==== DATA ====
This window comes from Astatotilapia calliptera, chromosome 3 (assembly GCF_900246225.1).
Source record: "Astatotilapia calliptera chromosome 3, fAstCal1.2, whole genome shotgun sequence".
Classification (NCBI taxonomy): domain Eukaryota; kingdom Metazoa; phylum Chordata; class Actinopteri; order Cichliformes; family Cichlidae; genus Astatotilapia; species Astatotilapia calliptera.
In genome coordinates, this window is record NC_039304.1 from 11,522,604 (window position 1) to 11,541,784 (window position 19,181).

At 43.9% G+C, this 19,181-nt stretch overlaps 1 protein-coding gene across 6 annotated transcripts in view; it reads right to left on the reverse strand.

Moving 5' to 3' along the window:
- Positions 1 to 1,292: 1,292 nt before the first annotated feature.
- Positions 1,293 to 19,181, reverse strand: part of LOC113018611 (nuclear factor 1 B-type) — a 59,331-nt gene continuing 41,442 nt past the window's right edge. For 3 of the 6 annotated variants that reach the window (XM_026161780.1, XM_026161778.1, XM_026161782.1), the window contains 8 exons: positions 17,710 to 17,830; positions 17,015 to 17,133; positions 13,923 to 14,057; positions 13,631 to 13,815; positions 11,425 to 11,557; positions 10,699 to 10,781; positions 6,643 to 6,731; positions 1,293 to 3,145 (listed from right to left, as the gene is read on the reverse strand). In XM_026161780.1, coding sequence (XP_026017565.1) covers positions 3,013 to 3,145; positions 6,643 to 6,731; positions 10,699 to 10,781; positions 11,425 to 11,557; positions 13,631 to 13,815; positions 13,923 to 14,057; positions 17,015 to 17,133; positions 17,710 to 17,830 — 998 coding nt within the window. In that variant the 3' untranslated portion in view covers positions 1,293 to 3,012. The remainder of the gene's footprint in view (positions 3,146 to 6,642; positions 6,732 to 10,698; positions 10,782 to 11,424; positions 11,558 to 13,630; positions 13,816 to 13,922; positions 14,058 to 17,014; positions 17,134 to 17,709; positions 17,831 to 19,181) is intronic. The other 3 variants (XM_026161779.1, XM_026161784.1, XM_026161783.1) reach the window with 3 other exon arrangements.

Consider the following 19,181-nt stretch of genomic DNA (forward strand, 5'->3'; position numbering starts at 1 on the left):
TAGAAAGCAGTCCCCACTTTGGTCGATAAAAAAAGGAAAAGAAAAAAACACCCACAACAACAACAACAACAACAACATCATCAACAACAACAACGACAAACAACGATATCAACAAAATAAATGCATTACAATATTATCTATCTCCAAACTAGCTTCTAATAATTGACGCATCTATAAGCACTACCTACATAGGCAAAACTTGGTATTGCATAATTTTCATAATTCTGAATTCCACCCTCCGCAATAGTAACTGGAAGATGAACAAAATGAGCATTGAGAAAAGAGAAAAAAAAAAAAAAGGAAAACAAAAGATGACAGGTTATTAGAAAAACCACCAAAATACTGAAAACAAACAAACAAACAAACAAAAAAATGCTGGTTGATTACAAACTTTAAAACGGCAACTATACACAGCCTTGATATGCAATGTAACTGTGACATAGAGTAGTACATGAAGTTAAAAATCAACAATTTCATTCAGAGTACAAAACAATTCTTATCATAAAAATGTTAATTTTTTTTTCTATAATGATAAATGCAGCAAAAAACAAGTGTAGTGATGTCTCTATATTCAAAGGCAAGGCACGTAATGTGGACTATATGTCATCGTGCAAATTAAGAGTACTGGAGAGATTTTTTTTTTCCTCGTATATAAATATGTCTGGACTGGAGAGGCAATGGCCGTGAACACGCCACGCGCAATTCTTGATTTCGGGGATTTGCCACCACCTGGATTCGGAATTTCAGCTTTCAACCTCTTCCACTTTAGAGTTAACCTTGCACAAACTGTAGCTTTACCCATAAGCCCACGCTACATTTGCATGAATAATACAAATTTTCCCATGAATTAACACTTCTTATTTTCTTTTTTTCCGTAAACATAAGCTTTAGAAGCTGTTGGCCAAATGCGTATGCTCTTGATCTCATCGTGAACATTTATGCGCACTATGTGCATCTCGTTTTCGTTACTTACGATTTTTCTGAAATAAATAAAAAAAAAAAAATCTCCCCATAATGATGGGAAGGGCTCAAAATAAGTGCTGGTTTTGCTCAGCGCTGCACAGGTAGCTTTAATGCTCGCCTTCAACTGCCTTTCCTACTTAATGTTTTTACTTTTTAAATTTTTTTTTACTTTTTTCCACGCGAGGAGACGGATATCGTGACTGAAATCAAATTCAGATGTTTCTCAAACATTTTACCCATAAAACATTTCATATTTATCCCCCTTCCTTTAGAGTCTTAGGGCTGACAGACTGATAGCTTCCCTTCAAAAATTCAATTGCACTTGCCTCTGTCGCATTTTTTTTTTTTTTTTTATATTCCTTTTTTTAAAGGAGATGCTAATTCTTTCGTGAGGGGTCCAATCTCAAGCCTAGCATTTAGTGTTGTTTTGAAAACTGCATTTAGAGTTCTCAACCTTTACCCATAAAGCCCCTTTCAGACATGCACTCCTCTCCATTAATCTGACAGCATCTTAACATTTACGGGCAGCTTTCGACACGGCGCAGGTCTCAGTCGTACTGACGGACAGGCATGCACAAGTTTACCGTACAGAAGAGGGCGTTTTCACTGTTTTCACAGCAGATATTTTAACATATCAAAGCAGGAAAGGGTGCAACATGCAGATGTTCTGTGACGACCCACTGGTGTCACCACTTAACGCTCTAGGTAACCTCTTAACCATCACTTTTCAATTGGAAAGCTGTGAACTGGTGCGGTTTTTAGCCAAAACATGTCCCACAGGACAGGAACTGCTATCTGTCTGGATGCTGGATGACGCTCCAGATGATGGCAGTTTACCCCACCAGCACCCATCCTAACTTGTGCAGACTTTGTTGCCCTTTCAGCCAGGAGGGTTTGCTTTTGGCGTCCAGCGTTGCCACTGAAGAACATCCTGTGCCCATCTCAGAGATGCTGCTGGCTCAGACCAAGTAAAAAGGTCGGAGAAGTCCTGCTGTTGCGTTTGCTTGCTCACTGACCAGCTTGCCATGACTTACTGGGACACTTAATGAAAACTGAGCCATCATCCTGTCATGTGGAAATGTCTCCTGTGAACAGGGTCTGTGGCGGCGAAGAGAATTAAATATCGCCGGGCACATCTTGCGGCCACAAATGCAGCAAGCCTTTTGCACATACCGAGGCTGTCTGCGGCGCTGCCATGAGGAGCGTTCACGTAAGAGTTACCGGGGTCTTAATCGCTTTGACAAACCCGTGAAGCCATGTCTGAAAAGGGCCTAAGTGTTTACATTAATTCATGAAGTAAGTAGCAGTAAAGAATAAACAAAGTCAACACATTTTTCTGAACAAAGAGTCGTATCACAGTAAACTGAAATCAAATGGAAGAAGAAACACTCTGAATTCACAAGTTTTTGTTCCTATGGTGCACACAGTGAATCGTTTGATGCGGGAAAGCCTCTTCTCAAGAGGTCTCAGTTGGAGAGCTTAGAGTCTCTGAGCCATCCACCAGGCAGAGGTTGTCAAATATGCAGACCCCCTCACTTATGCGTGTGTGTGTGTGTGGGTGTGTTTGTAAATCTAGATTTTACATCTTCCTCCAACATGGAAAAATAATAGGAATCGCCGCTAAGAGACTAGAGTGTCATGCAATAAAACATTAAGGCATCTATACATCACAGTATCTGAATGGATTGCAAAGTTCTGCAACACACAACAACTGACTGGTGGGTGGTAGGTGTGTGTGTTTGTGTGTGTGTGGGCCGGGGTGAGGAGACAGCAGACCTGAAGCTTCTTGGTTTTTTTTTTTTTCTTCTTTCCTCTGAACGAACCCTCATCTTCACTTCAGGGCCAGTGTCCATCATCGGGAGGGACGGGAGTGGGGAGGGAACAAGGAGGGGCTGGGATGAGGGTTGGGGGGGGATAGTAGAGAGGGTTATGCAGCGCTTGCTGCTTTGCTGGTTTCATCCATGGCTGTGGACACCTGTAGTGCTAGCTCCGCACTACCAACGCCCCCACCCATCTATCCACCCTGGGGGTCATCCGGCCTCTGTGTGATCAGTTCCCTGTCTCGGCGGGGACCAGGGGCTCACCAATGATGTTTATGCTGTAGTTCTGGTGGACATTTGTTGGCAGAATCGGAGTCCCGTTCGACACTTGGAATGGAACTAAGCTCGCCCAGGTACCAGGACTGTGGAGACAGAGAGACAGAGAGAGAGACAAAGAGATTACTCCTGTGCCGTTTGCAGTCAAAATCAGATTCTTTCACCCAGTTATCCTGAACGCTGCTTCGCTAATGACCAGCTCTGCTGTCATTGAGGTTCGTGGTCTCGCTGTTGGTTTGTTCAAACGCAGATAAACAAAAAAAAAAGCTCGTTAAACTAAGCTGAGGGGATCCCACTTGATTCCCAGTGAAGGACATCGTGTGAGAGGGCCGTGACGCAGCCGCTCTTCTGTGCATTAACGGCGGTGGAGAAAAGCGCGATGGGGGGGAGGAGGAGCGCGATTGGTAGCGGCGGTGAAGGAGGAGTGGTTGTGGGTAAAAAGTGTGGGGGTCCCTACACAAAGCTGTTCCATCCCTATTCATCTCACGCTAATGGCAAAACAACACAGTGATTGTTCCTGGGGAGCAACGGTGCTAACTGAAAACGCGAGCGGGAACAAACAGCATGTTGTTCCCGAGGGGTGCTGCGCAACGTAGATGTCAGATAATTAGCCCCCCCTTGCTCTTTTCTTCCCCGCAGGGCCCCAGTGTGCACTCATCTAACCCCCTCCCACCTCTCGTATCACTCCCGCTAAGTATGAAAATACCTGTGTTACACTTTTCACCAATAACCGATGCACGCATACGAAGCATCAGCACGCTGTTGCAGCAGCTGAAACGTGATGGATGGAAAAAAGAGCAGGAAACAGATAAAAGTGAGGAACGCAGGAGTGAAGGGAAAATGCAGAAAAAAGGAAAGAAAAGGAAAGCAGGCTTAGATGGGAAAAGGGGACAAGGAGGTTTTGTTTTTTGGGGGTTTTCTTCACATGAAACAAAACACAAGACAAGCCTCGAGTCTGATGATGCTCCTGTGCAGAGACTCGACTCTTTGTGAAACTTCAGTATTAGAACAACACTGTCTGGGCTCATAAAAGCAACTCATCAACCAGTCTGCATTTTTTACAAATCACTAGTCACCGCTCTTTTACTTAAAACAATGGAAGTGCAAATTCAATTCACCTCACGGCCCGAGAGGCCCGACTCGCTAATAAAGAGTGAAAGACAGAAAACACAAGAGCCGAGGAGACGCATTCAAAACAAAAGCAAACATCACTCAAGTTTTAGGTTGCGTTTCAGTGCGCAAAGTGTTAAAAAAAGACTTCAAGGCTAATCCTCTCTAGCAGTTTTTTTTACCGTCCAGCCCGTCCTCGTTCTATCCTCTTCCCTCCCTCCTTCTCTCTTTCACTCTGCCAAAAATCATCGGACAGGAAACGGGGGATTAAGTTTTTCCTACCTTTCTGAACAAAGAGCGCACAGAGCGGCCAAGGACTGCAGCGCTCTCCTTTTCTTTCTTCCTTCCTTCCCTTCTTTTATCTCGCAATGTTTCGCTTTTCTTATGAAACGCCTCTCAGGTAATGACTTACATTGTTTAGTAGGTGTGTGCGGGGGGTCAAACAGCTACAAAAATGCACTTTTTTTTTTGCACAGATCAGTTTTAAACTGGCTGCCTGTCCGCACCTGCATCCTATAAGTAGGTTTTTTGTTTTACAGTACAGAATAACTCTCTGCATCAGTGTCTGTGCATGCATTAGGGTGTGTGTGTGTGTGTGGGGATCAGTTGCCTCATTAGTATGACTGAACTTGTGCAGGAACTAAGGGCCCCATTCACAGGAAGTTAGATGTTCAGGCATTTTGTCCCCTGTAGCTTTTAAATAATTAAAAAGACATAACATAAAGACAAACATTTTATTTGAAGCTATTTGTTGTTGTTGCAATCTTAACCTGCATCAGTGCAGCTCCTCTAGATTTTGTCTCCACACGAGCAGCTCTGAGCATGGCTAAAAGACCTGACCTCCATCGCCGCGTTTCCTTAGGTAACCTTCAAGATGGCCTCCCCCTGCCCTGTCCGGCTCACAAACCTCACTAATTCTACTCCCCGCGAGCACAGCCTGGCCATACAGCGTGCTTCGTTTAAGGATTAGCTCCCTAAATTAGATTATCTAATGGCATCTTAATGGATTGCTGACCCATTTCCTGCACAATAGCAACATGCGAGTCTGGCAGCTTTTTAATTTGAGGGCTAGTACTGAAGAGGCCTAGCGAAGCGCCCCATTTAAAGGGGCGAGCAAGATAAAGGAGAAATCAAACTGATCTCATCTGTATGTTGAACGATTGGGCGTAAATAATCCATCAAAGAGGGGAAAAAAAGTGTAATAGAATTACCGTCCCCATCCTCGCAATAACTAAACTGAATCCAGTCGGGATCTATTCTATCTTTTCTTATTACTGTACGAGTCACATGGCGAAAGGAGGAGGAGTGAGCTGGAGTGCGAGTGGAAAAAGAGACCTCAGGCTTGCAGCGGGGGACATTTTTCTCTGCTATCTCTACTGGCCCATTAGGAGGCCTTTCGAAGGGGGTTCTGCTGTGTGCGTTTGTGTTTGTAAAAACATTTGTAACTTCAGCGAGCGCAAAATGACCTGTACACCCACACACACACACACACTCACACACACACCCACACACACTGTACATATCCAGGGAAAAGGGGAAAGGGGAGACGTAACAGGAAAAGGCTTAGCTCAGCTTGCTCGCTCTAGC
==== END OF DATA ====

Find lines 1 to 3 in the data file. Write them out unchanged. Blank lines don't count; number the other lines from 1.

This window comes from Astatotilapia calliptera, chromosome 3 (assembly GCF_900246225.1).
Source record: "Astatotilapia calliptera chromosome 3, fAstCal1.2, whole genome shotgun sequence".
Classification (NCBI taxonomy): domain Eukaryota; kingdom Metazoa; phylum Chordata; class Actinopteri; order Cichliformes; family Cichlidae; genus Astatotilapia; species Astatotilapia calliptera.